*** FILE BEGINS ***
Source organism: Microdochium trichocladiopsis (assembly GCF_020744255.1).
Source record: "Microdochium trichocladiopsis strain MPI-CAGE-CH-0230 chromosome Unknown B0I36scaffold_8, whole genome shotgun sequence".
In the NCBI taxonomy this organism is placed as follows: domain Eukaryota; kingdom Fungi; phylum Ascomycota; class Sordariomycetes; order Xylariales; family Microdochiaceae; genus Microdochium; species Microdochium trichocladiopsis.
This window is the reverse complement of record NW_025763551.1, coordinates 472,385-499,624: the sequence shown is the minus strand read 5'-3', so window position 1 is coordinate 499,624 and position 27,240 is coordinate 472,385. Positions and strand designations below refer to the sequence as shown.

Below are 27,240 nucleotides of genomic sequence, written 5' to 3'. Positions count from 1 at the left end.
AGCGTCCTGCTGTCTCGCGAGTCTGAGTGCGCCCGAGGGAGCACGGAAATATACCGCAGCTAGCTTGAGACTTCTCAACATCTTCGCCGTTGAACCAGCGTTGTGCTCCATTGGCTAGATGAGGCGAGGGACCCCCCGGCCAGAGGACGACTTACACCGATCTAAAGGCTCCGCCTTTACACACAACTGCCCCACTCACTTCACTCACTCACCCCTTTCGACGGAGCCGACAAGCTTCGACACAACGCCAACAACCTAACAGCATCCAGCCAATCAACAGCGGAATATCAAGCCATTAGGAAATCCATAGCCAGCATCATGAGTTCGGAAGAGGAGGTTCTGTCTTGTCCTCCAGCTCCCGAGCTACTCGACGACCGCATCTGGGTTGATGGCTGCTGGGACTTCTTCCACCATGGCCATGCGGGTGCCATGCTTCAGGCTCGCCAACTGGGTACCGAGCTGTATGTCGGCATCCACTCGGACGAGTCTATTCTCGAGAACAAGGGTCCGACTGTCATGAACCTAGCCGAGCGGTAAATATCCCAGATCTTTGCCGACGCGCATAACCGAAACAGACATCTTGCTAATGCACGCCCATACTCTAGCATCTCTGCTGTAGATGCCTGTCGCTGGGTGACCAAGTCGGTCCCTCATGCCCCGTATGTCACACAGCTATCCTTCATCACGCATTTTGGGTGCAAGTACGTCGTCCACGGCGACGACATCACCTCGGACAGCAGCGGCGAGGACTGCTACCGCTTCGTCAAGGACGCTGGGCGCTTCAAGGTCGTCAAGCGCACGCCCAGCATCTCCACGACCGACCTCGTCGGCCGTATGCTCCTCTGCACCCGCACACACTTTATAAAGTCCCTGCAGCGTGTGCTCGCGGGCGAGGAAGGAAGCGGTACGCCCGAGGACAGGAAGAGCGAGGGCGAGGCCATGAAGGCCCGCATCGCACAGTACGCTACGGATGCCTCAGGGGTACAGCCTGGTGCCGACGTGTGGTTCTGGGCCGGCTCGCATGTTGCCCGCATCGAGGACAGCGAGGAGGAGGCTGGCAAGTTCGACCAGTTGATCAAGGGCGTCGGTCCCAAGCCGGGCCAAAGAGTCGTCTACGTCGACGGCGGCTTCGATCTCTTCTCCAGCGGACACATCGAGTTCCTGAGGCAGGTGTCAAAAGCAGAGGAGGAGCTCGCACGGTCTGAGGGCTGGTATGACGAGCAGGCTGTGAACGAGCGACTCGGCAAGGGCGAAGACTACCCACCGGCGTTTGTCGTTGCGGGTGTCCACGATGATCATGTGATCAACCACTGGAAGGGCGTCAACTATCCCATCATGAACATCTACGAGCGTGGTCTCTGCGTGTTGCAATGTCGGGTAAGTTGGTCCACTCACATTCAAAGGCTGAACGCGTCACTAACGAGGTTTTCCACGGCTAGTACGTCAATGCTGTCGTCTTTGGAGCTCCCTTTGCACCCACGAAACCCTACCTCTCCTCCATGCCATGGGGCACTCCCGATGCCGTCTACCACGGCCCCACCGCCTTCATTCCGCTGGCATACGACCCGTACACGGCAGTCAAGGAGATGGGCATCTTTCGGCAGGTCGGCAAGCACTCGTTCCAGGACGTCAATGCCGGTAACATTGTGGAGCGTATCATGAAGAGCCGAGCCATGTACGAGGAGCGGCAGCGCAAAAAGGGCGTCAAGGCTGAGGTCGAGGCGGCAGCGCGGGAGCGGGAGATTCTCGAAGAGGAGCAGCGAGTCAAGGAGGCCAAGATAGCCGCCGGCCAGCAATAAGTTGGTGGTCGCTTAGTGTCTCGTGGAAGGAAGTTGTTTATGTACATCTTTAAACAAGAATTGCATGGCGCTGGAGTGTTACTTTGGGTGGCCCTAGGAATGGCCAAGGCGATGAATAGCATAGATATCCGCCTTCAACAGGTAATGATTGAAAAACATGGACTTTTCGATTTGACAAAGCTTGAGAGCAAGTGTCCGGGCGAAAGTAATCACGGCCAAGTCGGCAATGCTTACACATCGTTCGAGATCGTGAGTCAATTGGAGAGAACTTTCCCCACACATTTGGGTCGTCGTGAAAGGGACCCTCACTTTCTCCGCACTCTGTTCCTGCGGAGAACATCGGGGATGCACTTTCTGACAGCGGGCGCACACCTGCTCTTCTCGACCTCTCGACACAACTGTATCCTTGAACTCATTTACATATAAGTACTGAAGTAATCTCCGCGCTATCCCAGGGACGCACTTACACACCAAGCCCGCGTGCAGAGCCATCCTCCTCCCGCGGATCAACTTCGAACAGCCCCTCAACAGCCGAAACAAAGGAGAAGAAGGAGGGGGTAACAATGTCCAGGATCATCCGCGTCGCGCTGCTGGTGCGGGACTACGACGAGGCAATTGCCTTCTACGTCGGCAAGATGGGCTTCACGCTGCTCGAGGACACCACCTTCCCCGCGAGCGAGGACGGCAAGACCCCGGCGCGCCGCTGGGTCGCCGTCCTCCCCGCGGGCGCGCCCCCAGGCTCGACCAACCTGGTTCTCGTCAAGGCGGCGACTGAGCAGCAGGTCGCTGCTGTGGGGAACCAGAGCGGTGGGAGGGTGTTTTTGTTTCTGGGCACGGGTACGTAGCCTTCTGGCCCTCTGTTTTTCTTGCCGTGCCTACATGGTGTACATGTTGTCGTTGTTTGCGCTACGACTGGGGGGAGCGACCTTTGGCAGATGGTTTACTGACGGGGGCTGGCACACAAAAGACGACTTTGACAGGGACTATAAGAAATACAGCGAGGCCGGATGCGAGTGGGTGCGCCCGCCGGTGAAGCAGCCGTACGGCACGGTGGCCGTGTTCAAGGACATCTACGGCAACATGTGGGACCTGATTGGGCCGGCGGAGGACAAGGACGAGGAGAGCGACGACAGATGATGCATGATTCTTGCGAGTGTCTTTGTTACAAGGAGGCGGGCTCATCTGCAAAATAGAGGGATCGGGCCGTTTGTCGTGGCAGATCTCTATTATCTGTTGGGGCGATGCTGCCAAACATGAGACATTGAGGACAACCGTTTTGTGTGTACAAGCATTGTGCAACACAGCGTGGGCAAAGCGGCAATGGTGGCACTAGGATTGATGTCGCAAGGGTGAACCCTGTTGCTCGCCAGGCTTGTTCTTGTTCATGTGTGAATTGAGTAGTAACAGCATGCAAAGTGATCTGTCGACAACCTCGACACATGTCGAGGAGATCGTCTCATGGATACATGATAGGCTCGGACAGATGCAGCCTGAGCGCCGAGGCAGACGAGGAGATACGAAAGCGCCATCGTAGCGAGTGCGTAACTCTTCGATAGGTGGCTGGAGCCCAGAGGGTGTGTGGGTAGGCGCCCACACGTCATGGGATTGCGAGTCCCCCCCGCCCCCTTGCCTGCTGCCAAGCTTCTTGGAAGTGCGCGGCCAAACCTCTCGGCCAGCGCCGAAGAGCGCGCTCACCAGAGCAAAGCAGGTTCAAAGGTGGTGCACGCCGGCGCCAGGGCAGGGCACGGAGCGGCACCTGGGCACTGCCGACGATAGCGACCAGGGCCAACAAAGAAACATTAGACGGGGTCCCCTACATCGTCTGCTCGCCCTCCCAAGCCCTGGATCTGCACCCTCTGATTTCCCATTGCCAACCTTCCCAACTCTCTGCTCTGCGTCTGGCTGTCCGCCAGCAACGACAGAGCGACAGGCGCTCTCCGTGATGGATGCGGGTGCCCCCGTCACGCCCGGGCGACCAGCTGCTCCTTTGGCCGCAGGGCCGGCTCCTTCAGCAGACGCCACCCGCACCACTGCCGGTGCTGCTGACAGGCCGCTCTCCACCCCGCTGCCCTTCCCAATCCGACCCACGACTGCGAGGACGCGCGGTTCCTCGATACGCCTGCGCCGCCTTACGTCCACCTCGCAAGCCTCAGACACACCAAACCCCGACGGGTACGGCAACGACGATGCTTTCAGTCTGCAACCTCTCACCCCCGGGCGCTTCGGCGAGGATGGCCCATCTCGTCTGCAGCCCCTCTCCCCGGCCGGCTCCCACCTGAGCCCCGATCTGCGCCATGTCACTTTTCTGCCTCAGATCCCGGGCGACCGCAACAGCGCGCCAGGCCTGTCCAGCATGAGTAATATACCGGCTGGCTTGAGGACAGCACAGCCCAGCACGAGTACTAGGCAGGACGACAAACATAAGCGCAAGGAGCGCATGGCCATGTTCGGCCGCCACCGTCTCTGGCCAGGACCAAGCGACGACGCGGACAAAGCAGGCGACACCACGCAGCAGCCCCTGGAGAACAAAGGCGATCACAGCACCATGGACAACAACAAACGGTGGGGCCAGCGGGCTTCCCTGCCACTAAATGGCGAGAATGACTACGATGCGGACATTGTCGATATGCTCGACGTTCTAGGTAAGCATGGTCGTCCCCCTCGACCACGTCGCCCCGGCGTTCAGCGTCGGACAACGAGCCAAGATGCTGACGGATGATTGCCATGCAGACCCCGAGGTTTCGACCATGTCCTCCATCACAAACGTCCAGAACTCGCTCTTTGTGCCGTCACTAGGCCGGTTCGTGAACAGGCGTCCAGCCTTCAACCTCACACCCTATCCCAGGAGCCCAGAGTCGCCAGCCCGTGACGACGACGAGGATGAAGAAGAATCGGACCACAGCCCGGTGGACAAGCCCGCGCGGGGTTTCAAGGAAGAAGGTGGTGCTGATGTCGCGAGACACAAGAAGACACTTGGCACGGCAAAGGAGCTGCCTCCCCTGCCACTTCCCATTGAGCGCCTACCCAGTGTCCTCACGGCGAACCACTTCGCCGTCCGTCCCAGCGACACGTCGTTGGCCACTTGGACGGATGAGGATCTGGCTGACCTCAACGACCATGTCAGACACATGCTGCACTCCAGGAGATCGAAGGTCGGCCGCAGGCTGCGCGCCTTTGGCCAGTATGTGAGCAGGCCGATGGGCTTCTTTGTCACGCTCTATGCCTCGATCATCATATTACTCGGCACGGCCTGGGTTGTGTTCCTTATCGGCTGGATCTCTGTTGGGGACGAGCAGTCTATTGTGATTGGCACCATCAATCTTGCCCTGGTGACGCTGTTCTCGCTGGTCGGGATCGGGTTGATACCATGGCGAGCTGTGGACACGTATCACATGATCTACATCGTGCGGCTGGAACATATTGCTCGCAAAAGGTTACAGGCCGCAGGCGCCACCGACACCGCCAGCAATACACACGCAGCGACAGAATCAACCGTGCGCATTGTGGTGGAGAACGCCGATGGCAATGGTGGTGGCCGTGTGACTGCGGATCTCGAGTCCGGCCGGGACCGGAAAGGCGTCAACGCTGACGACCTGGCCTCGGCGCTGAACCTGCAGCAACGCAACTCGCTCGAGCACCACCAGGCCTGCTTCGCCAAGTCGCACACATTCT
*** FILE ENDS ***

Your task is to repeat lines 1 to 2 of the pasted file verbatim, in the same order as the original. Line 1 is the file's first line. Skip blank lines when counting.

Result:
Source organism: Microdochium trichocladiopsis (assembly GCF_020744255.1).
Source record: "Microdochium trichocladiopsis strain MPI-CAGE-CH-0230 chromosome Unknown B0I36scaffold_8, whole genome shotgun sequence".